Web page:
HMRC has issued a new Brief on employers’ ability to recover VAT in relation to fund management services provided to defined benefit pension schemes. The Brief sets out the minimum terms required in a tripartite contract between the fund manager, the trustees and the employer in order for the employer to recover VAT on the fund management services.

The background

Until relatively recently, and as set out in its VAT Notice 700/17, HMRC took the view that investment by trustees of a DB occupational pension scheme was not part of the employer’s business and so employers could not claim input tax on the costs of managing those investments. In the PPG case in 2013, the CJEU challenged HMRC’s line by finding that an employer could deduct VAT paid on services supplied to a scheme, whether administration or fund management, so long as there was a “direct and immediate link” between those services and the employer’s own supplies.

In a Brief issued in November, HMRC broadly accepted that an employer could potentially deduct input tax so long as it and not the pension scheme was the recipient of the supply of services. However, it went on to say that it would not accept that VAT incurred in relation to a scheme was deductible by an employer “unless there is contemporaneous evidence that the services are provided to the employer and, in particular, the employer is a party to the contract for those services and has paid for them.” In practice, of course, this means that those contracts (typically between the trustees and service provider) become tripartite. 

Tripartite contracts

Following informal consultation with industry, the Brief sets out specific minimum requirements to be met by such tripartite contracts. These include the following:

  • the service provider must make its supplies to the employer (although the contract may recognise that, in the occupational pension scheme regulatory context, the provider is appointed by the trustees);
  • the employer must pay directly (not through the pension scheme) for the services that are supplied and be issued with a valid VAT invoice for its full cost;
  • the service provider must pursue the employer for payment and only where the employer is unlikely to pay can it recover its fees from the scheme instead;
  • the employer and trustees must both be entitled to bring legal action against the provider for breach of contract, although the provider’s liability need not be greater than if the contract were only with the trustees; 
  • the provider must issue fund performance reports to the employer on request (although the trustees can retain a power to withhold such reports in certain circumstances); and
  • the employer must be entitled to terminate the contract, although that right can be subject to trustee consent.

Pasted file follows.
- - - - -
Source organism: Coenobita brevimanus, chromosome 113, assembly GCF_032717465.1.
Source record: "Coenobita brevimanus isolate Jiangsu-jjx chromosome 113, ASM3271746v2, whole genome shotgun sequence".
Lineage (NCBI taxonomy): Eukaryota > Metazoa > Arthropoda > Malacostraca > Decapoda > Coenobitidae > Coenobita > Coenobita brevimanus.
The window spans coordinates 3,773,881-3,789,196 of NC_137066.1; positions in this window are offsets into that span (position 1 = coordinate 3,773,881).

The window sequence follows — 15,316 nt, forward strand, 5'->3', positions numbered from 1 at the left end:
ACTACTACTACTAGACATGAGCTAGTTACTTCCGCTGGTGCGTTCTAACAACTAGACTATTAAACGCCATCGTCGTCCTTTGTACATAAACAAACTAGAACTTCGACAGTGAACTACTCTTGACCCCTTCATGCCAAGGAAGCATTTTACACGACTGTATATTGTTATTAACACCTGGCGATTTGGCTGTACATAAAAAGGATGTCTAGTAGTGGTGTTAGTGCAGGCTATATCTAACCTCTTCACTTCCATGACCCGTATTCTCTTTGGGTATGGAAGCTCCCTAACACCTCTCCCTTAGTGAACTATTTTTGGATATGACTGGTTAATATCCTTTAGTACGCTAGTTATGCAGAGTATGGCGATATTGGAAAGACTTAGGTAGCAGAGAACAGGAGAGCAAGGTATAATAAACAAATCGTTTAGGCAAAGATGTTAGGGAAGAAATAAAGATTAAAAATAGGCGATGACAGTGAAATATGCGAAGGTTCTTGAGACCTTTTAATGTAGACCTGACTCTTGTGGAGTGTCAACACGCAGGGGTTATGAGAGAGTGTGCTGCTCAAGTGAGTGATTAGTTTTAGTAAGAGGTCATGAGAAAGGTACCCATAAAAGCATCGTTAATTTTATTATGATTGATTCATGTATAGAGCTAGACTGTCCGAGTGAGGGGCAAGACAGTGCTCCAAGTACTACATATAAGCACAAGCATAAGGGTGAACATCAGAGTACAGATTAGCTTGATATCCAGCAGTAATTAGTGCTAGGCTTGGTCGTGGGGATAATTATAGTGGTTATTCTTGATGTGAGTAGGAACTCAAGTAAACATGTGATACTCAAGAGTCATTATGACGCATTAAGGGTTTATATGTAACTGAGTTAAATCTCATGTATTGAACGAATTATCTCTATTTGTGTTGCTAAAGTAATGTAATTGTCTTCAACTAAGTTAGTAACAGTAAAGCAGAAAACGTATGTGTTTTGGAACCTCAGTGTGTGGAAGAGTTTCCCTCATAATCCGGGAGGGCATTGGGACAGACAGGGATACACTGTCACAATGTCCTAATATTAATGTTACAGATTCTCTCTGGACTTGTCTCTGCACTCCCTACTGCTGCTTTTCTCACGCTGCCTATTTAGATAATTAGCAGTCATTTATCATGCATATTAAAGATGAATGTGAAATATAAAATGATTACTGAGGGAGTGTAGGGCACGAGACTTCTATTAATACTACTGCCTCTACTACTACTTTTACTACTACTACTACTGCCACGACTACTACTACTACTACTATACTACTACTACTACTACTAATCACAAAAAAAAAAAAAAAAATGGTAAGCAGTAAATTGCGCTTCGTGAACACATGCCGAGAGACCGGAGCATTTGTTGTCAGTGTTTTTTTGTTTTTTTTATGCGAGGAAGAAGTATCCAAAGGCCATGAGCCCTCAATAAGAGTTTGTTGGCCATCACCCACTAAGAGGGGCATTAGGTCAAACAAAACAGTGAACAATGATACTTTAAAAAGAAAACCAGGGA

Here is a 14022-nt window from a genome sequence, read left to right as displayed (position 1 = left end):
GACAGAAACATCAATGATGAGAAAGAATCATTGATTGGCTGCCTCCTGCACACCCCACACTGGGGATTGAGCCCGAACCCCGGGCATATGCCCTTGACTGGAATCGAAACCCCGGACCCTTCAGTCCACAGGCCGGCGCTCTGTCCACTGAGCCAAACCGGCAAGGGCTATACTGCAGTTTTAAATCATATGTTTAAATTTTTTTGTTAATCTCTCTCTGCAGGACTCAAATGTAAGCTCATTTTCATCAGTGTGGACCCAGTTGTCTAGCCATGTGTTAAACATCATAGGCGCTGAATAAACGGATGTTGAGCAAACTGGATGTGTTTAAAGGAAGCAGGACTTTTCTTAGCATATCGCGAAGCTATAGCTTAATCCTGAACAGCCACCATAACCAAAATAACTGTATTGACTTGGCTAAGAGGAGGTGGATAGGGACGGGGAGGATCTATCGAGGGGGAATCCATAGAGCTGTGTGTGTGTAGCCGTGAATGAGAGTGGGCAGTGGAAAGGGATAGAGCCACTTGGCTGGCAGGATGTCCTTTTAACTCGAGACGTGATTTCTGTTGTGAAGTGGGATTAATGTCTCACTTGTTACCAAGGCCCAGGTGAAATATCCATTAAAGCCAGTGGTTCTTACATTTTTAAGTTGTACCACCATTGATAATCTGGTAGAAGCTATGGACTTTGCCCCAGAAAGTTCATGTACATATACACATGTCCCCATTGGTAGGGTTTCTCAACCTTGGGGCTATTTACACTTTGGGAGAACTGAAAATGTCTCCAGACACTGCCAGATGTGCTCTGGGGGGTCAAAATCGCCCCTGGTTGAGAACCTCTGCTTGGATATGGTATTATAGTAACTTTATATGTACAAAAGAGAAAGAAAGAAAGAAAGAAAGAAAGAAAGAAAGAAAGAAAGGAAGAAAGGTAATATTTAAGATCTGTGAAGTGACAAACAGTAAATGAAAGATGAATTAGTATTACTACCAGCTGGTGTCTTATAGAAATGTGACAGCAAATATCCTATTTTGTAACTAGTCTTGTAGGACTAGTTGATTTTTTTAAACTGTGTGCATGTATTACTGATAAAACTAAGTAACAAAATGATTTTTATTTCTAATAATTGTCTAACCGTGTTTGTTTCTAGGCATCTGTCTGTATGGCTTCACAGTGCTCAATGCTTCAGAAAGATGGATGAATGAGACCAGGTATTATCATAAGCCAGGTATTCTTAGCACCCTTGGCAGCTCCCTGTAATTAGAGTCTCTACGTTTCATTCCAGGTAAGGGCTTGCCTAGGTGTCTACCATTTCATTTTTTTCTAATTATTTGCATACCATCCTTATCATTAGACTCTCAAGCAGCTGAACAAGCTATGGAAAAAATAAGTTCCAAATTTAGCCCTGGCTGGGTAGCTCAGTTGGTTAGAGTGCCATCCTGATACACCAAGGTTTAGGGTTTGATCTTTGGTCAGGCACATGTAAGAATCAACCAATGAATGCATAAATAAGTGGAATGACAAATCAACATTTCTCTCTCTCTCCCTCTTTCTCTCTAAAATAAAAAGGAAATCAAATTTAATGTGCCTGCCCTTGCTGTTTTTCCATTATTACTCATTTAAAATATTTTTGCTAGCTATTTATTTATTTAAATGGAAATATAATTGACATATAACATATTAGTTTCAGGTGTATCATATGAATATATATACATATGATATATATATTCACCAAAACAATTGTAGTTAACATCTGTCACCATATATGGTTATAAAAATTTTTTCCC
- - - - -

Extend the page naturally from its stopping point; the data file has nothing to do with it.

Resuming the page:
If the employer tries to recharge the scheme for the fund management fees, that will be treated as a supply by the employer and so VAT would have to be added.  However, HMRC accept that trustees can amend schedules of contributions to give credit to the employer for the fees which it pays direct to the fund manager.  

Transitional period

Note that the new approach is not (yet) compulsory: HMRC say that until 31 December 2015, employers may continue to use the VAT treatment outlined in the existing (pre-PPG) VAT Notice, so long as the trustees agree.  Our understanding is that this transitional arrangement applies to all services which came within the previous VAT Notice, not just fund management services.

Outstanding areas of uncertainty

The Brief is not the last word on this increasingly tangled topic. HMRC promises that it will provide further guidance “in the summer” on the impact of PPG on VAT recoverability as it relates to:

  • other services supplied to schemes e.g. legal, actuarial and accounting;
  • defined contribution and hybrid schemes; 
  • VAT groups that include a corporate trustee and a sponsoring employer; and
  • trustees that charge employers to run their schemes.

The Brief also does not cover the scope of the VAT exemption which applies to defined contribution schemes following the ATP case.  We expect further guidance from HMRC in the summer regarding which schemes and which services come within the scope of that exemption.


 The clarification provided by the Brief will be welcomed by parties considering new contractual arrangements for fund management services following the PPG decision. Employers and trustees can now take steps to put in place tripartite contracts with an understanding of what HMRC require.  Employers and trustees that have already put tripartite arrangements in place may now wish to review them against HMRC’s new, more detailed criteria.

The Brief can be found at: